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Cuts to teaching assistant roles at Burnham Market Primary School and other Wensum Trust schools could spark strikes, says UNISON

A West Norfolk primary school trust has said that its existing teaching assistants will be “prioritised” amid plans to cut jobs.

The cuts have threatened Burnham Market Primary School, which operates under the Wensum Trust. A union has warned that this could spark strikes.

The trust, which runs schools across the county, has revealed plans to scrap a total of 75 teaching assistant posts, with staff expected to compete for 48 pastoral support roles, focusing on supporting children’s emotions rather than helping them to learn.

Burnham Market Primary School is thought to be affected by the cuts. Picture: Google Maps
Burnham Market Primary School is thought to be affected by the cuts. Picture: Google Maps

The academy chain has blamed financial pressures for the change and admitted in its consultation document: “This reduction will, of course, have an impact on provision and there will be less support for class teachers to provide bespoke interventions to meet the needs of all children.”

However, Daniel Thrower, CEO of the Wensum Trust, told the Lynn News that existing teaching assistants will be “prioritised” for new roles that are being created.

He said: “We have brilliant support staff working across our schools, in a range of roles, and we really value the work they do to support children with both their education and their wider social and emotional needs.

“We are facing budget pressures, like all those locally and nationally in the education sector.

“This has meant we have had to review our staffing structure, so that we can balance our budget.

“As part of this, we are developing new roles that better reflect our trust ethos – to support children’s education and pastoral needs.”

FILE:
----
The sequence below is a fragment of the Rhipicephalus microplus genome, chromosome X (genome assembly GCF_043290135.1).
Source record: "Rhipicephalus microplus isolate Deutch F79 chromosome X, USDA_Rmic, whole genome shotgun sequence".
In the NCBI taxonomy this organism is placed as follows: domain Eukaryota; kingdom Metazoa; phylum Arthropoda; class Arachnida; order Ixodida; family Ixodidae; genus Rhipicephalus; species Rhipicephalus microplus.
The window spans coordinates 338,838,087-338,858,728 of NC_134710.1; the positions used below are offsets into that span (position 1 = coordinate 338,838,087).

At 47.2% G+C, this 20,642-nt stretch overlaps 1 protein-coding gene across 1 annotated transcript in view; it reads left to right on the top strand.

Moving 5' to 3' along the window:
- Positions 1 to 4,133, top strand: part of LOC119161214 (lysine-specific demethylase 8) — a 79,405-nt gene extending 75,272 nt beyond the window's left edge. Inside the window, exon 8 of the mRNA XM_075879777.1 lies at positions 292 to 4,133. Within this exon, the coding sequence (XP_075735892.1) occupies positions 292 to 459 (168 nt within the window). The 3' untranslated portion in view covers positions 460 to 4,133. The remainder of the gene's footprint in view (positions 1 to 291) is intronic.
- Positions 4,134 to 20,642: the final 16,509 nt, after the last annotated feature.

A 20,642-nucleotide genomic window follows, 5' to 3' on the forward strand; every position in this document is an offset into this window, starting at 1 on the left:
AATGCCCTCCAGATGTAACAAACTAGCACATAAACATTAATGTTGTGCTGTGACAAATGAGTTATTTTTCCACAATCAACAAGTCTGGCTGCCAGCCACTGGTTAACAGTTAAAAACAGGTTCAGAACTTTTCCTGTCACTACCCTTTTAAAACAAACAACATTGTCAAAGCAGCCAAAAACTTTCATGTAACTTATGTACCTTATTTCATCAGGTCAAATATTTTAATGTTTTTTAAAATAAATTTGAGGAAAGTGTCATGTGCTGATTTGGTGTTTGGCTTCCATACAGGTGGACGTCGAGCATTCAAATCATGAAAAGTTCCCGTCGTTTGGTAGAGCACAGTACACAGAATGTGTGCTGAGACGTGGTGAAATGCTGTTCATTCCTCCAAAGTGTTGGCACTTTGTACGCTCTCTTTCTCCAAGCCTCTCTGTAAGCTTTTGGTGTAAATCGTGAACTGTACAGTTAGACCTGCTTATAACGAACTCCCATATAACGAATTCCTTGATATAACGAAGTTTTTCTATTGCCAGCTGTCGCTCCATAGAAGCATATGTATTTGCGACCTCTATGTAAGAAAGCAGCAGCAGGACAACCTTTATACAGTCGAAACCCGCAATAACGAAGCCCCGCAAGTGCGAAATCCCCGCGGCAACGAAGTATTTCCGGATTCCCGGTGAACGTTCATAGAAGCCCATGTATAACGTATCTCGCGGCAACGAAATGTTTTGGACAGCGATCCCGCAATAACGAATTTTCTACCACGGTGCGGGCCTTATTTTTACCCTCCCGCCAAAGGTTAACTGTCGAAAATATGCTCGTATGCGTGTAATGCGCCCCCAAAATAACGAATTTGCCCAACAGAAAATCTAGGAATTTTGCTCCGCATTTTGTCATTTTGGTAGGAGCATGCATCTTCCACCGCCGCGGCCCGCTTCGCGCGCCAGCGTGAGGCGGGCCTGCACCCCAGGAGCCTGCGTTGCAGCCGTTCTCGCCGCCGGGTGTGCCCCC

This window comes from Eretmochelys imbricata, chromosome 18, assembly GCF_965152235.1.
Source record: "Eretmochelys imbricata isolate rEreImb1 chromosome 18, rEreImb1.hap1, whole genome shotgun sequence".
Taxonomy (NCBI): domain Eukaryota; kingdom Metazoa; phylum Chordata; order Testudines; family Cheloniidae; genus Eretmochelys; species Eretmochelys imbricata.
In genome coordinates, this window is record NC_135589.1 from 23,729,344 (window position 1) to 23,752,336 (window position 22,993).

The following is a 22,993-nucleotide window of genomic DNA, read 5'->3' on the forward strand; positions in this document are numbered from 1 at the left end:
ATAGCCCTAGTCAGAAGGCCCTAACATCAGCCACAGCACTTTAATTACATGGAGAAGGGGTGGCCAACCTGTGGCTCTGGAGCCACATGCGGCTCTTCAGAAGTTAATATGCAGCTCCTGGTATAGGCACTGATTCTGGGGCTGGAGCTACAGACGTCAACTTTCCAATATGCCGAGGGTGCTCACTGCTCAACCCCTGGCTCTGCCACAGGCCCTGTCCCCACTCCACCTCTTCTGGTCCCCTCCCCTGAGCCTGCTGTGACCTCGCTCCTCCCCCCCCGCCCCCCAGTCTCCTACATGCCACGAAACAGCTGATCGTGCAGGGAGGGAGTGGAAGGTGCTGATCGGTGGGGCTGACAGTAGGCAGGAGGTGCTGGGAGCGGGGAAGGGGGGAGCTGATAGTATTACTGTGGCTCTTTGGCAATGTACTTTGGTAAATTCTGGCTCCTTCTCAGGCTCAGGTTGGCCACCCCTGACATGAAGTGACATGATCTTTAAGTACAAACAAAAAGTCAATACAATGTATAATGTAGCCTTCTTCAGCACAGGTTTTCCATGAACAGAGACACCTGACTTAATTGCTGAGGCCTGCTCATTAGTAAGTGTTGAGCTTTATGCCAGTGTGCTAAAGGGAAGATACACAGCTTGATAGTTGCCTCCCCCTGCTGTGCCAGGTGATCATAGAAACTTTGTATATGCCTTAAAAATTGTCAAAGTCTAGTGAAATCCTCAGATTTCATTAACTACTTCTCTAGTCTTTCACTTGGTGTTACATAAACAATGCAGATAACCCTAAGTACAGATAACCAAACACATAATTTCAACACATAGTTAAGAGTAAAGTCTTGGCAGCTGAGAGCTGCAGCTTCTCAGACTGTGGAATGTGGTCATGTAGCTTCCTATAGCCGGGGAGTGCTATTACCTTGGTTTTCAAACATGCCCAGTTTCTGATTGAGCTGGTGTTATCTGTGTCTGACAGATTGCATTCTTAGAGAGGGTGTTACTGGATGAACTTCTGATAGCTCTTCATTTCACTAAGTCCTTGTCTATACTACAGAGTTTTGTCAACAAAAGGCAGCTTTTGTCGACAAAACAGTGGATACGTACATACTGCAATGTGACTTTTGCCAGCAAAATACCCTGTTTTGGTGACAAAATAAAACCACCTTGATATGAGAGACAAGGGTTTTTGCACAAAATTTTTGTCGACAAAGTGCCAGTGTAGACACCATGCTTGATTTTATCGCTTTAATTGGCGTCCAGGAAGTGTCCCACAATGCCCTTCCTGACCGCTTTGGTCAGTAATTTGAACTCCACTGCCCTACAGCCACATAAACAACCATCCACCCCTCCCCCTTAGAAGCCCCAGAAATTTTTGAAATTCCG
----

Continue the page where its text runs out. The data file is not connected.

He said the trust’s current teaching assistants have been prioritised for these roles and would be paid at the same rate or at a higher level in the new structure.

“Following consultation with staff we have made some changes to the roles and are investing in further training and development. We also do not need to make any compulsory redundancies,” Mr Thrower added.

“We understand that any change like this is difficult for those affected and we continue to offer advice and support.

“Our priority continues to be to provide the best education and care for our children and we will continue to have a good level of support available across all of the schools in our trust.”

UNISON says closer scrutiny of Wensum’s finances shows seven of the eight primary schools are in surplus, with most of the trust’s financial woes coming down to a £474,000 deficit in central services, where the number of senior managers on six-figure salaries increased from one in 2022 to four in 2023.

A spokesperson for the union said that teaching assistants have stated that they are willing to strike unless the trust rethinks its plans - with 96% backing industrial action in a consultative vote.

UNISON Eastern regional organiser Cameron Matthews said: “Bosses seem more interested in protecting their own pay packets than the pupils in their charge.

“Wensum has admitted the cuts will harm children’s education but are ploughing on regardless. They should be making choices that prioritise children’s education rather than damaging delivery and putting more strain on teachers.

“Teaching assistants would much rather be helping children learn than considering industrial action but they know that the harm to pupils would be far greater if these proposals go through.

“We urge the trust to abandon these plans.”

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